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New Cherokee Nation charging station adds juice to electric car population

New Cherokee Nation charging station adds juice to electric car population (KTUL){ }

A new Cherokee Nation charging station for electric cars provides 58,000-kilowatt hours of electricity to the tribal complex and is free and open to the public.

Ben Phillips usually plugs in his EV Cadillac at home but now, he’s got a new option.

“I’ve enjoyed it, and it's nice to have a spot to charge up," said Phillips.

Just recently, the Cherokee Nation became the first Oklahoma tribe to open a solar canopy car charging station. As a tribal citizen and employee of Cherokee Nation, Phillips says the innovative move was a step in the right direction.

“I'm just excited for the Cherokee Nation to be committed to green, renewable energy and glad to be a part of it," said Phillips.

The tribe started looking at its carbon footprint about a year ago and became committed to natural resources.

"One of the big contributors here was the traffic, all the people driving two and from work," said Sara Hill, Secretary of National Resources for Cherokee Nation. "It was contributing to the carbon issues that we have.”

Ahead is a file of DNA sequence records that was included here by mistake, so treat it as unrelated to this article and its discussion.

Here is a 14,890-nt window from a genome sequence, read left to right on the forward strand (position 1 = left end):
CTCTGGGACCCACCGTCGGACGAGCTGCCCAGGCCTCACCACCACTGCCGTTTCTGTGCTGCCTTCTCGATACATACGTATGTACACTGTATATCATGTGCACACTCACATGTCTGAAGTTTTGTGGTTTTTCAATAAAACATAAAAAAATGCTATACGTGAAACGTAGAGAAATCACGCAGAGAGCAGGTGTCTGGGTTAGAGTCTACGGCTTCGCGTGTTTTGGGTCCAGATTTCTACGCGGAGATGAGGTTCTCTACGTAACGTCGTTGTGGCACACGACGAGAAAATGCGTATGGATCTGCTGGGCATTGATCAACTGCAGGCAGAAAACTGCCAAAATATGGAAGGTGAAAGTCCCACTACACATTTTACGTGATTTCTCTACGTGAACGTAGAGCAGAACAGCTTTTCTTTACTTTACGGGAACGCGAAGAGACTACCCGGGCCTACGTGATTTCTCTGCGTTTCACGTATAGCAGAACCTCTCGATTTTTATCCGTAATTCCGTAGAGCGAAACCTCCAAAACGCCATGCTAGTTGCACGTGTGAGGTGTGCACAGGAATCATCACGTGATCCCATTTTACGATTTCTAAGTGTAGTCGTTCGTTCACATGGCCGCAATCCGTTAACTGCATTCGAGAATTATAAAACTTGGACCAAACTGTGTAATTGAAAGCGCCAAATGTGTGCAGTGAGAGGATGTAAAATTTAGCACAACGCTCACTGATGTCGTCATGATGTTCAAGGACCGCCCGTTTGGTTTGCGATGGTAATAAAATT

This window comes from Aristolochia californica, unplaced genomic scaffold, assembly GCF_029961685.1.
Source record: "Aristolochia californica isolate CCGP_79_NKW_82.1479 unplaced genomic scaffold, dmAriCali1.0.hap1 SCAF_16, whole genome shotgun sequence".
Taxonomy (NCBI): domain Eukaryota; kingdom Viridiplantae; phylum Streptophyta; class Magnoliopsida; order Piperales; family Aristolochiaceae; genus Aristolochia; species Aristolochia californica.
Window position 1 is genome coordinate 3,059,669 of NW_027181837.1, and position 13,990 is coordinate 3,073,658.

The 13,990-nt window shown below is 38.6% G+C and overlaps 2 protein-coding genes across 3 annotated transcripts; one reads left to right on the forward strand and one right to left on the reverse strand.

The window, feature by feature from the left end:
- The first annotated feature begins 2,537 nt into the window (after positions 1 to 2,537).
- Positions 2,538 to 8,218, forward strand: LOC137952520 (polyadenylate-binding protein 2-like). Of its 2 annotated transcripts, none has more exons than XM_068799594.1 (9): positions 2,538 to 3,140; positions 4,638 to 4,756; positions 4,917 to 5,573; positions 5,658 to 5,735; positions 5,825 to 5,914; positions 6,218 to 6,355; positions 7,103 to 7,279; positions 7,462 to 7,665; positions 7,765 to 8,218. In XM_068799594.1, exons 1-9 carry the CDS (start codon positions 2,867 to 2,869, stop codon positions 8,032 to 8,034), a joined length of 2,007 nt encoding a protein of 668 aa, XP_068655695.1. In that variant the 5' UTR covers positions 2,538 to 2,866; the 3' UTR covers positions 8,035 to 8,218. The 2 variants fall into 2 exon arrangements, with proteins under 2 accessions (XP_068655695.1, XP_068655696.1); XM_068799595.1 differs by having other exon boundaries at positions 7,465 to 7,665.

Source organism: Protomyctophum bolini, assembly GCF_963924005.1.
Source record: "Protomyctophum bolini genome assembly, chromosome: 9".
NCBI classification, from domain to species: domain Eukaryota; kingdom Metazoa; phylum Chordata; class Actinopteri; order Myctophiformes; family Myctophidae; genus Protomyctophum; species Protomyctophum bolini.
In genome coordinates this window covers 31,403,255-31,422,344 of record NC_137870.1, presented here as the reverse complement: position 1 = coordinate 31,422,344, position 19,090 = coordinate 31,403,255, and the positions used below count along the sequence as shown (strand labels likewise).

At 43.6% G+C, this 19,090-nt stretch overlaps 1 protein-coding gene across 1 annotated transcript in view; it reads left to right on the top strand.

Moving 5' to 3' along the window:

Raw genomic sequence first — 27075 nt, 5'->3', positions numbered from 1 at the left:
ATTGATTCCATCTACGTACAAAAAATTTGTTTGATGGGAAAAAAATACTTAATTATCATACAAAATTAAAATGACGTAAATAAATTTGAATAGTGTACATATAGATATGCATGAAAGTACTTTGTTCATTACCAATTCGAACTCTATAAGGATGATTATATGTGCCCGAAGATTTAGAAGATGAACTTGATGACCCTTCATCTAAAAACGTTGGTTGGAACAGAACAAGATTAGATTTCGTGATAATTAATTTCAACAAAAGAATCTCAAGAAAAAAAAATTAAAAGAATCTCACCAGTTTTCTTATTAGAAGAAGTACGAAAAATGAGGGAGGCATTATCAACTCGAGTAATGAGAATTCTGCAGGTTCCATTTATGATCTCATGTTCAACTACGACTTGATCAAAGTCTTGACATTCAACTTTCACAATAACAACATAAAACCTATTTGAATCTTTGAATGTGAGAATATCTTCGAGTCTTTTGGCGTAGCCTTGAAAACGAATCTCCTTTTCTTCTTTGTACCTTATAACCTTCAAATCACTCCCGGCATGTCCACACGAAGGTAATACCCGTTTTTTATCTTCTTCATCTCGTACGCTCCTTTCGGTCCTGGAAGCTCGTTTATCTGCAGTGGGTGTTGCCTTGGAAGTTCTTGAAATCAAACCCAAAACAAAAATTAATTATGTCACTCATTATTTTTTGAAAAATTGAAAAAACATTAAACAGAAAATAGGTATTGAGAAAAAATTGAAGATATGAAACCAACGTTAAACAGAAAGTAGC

The canopy has eight stalls, free and open to the public, where people can get a little juice for their cars. The tribe hopes this move will encourage more people to think about getting more clean-energy vehicles.

“You don’t have to buy gas; you don’t have to get oil changes," said Hill. "Electric cars provide a lot for families and employees and this will give them a chance to really see that.”

The tribe says they've seen a few EV cars stopping by for a quick charge. Right now, Phillips is the only Cherokee Nation employee to use it but that could soon change.

“I’ve had several employees come up to me and ask me questions about electric cars," said Phillips. "There's a lot of people thinking about getting an electric vehicle.”

“It’s part of the economic future of northeast Oklahoma and being sure we have all the right pieces in place to be successful in the future," said Hill.

The canopy also provides 58,000-kilowatt hours of electricity to the tribal complex. That’s enough juice to power three homes for an entire year.

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